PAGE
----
• Workers compensation payroll is 20 percent of hard construction cost.
  • Anticipated contractor deducts will approximate 10 percent of payroll.
  • The underwriter will give a slight economy of scale in the expenses for the larger project: 4 percent of payroll for the $180 million and 5 percent for the smaller one.

Construction Value $180 million $80 million
Workers Compensation Payroll @ 20 percent $36 million $16 million
Fixed Expenses $1,440,000 $800,000
Contractor Deducts @ 10 percent $3,600,000 $1,600,000
Containment for Losses* $2,160,000 $800,000
* These are the losses that would be contained at worse case in these two wrap-ups and when added to expenses would break even with contractor deducts.

Now you will see what happens to the smaller project when the underwriter does not have the critical mass or an economy of scale to contain a viable loss level. Underwriters tend to be less flexible in providing dollar savings when they can barely cover their expenses and less willing to cap the program losses at a level ($800,000) that provides the sponsor a breakeven at the worst-case scenario. Therefore the underwriter's loss containment will approach a level that will make the wrap-up infeasible.

Of course the sponsor can always take the approach that maximum exposure is not an issue because of a high level of confidence in the project's ability to control the safety and claims process. What a wonderful world that would be. Unfortunately, most buyers of wrap-ups are rightfully concerned with the financial exposure resulting from the upside risk. The project with a greater critical mass can stand on its own and provide the sponsor less upside risk when evaluating the feasibility of a wrap-up approach and the underwriter with a better opportunity to realize a profit at competitive loss containment.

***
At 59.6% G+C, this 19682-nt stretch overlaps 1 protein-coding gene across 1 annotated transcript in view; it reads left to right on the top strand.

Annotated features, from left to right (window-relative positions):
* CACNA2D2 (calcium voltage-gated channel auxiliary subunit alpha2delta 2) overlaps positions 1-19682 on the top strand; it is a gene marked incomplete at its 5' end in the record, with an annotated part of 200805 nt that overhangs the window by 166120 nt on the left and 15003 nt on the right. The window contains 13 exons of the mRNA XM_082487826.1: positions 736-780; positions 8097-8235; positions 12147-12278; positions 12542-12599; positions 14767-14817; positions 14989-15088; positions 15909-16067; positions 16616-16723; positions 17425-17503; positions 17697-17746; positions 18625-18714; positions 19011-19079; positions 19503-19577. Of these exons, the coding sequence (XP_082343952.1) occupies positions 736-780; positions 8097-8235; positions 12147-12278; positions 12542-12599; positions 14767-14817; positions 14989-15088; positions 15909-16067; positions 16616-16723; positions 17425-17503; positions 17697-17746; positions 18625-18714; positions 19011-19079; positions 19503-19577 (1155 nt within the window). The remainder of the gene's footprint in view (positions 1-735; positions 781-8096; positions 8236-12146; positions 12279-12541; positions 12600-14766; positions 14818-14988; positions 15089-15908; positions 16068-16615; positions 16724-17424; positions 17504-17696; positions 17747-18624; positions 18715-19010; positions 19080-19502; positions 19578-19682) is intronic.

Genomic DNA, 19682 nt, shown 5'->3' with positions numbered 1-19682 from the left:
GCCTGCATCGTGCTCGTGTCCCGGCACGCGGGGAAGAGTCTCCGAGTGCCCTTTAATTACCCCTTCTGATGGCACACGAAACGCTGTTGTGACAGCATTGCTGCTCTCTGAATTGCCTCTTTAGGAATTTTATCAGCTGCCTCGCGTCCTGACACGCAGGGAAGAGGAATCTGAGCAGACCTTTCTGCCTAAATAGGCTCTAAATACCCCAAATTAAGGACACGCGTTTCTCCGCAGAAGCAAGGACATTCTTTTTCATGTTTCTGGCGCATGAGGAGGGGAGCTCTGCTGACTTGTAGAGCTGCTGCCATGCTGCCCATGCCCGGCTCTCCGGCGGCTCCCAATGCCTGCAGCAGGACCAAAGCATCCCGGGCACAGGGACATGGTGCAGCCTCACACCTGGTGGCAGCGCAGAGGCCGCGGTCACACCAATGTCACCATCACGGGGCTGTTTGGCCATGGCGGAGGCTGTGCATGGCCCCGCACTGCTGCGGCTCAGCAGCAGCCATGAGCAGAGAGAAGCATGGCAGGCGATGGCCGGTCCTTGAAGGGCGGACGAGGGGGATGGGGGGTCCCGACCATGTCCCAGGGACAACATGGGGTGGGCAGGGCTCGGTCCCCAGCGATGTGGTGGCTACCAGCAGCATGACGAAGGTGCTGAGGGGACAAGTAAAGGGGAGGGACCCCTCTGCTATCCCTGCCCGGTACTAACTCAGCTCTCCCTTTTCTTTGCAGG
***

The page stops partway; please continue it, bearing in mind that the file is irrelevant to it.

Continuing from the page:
Consider the Location

Because we do not live in a perfect world, there are particular side issues we need to address that can impact the feasibility of a wrap-up. One very important factor to consider is the workers compensation rating environment from state to state. Our example above would look different if we were in a state with higher workers compensation rates and therefore greater deducts expected back from the contractors. In states with lower workers compensation rates, these issues must be evaluated very carefully. For example, a $100 million project in New Jersey might not produce the same savings as a project in Florida because of differences in rates. Did you know that the average workers compensation construction trade rate in New Jersey is approximately $8-9 per $100 of payroll prior to application of experience modification credits and special rate deviations? In comparison Florida has an average trade rate of approximately $18-22. That's quite a difference.


The next time someone comes to you with information on a potential project, step back and ask a few simple questions rather than hastily recommend or not recommend a wrap-up approach.

· Is there a project budget available? · What are the hard construction dollars? · Are any large equipment purchases included in the budget numbers? · In what state will the project be located?

Only then will you be in a position to begin a process of evaluation. Much additional information will be required. This is only a first step in a lengthy but potentially rewarding endeavor. Just remember there is nothing like getting off on the right foot. Have fun on your journey, but just be aware of some pitfalls along the way.

Hopefully I have been helpful in getting you started and in taking some of the mystery out of wrap-ups. Have a great summer. See you in the fall.

Opinions expressed in Expert Commentary articles are those of the author and are not necessarily held by the author's employer or IRMI. Expert Commentary articles and other IRMI Online content do not purport to provide legal, accounting, or other professional advice or opinion. If such advice is needed, consult with your attorney, accountant, or other qualified adviser.